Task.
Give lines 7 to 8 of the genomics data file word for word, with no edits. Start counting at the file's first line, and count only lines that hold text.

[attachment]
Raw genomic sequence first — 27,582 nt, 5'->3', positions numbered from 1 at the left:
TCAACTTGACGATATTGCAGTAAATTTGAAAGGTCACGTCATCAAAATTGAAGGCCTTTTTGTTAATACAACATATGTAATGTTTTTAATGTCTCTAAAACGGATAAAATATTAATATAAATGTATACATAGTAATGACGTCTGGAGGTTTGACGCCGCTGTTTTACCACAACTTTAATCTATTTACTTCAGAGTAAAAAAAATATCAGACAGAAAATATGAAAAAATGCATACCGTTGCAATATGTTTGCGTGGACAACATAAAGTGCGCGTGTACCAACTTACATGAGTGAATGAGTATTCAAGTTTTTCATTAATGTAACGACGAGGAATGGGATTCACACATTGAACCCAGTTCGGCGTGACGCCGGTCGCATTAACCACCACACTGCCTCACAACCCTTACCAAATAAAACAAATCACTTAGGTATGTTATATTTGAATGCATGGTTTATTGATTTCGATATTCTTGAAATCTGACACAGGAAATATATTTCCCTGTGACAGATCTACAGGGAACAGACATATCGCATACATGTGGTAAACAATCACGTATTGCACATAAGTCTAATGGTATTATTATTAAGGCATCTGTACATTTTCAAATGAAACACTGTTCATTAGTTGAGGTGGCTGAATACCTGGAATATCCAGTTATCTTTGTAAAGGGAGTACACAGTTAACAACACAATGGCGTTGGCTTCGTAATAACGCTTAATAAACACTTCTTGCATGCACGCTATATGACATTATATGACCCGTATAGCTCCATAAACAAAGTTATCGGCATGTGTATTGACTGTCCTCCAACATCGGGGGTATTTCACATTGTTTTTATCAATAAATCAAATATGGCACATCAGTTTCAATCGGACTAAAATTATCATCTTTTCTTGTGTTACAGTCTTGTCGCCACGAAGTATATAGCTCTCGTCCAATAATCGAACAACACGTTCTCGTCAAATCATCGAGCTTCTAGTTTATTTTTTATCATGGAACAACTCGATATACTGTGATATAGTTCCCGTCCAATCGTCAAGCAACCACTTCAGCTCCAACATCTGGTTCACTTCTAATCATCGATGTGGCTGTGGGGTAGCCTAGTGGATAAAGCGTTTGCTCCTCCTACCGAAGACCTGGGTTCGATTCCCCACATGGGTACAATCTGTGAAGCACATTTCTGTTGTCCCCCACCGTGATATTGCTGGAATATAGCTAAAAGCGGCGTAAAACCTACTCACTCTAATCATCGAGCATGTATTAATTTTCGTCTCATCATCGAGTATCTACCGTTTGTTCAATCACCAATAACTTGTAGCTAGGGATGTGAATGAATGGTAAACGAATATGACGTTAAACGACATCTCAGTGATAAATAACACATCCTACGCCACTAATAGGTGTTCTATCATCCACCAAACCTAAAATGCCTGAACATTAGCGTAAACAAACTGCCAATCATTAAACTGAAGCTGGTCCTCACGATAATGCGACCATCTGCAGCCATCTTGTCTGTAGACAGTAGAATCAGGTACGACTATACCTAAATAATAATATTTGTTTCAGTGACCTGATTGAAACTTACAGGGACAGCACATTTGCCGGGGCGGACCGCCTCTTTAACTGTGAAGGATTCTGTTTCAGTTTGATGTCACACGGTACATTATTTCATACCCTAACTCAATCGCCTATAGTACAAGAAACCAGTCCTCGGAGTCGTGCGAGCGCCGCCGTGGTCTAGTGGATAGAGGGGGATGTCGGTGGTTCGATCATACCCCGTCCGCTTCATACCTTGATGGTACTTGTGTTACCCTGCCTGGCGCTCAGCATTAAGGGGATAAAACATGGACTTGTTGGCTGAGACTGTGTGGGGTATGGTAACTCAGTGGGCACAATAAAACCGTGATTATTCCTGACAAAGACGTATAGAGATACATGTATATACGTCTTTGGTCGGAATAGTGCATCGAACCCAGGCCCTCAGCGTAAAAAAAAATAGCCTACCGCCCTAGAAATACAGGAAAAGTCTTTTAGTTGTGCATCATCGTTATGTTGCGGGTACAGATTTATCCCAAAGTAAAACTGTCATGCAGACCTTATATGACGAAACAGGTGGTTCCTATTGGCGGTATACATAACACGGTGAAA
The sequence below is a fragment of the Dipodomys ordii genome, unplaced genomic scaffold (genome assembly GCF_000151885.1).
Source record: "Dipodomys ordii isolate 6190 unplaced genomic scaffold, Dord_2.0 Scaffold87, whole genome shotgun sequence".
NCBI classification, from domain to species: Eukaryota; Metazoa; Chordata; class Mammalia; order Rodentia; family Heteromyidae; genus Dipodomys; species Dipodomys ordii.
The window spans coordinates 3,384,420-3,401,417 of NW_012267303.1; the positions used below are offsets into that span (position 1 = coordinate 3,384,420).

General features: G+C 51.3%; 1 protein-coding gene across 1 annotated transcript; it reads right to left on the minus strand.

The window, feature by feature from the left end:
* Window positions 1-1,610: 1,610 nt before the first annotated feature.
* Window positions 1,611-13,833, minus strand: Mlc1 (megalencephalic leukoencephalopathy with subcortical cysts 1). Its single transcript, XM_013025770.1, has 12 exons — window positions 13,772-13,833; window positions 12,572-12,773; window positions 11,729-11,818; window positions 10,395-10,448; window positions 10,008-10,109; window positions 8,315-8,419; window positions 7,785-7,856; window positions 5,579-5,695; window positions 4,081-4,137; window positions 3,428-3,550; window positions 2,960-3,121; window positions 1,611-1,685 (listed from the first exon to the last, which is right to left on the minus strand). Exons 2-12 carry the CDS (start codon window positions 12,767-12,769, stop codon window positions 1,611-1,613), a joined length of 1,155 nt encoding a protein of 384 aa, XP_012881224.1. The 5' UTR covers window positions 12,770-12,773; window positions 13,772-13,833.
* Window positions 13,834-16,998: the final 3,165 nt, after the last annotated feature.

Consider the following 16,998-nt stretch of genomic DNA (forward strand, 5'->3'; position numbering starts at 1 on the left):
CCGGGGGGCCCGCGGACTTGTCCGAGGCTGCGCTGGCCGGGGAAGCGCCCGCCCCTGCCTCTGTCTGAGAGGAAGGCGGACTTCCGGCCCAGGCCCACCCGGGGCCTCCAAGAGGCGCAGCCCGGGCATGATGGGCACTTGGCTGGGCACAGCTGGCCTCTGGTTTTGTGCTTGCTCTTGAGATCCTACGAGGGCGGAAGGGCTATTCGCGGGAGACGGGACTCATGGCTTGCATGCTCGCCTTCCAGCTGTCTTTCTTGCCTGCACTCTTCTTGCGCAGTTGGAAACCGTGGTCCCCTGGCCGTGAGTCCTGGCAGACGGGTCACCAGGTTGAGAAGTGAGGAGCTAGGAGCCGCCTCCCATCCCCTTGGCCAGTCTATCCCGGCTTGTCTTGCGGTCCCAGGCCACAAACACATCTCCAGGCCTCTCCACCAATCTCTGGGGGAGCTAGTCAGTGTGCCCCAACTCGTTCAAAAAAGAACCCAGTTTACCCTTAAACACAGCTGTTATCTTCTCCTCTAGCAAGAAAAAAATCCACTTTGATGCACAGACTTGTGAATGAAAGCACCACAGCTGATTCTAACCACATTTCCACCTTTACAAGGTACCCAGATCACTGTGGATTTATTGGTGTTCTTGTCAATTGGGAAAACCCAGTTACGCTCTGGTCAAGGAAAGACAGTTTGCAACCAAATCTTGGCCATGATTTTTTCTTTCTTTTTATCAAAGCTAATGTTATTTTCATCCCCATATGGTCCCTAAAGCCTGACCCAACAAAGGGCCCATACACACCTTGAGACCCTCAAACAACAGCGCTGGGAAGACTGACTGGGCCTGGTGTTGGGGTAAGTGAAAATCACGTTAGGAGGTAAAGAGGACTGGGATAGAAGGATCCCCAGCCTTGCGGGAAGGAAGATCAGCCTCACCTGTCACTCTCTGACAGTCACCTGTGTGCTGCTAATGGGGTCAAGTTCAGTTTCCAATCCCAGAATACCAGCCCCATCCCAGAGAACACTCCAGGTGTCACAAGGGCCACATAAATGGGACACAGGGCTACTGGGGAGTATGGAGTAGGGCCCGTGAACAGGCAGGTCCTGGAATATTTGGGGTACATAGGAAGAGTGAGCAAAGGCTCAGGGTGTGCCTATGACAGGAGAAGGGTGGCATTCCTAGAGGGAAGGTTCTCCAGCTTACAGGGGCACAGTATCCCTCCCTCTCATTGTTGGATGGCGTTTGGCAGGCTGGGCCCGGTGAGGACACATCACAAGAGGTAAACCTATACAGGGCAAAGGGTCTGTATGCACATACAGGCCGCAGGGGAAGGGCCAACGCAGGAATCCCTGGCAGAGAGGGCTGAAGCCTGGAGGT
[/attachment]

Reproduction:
General features: G+C 51.3%; 1 protein-coding gene across 1 annotated transcript; it reads right to left on the minus strand.

The window, feature by feature from the left end: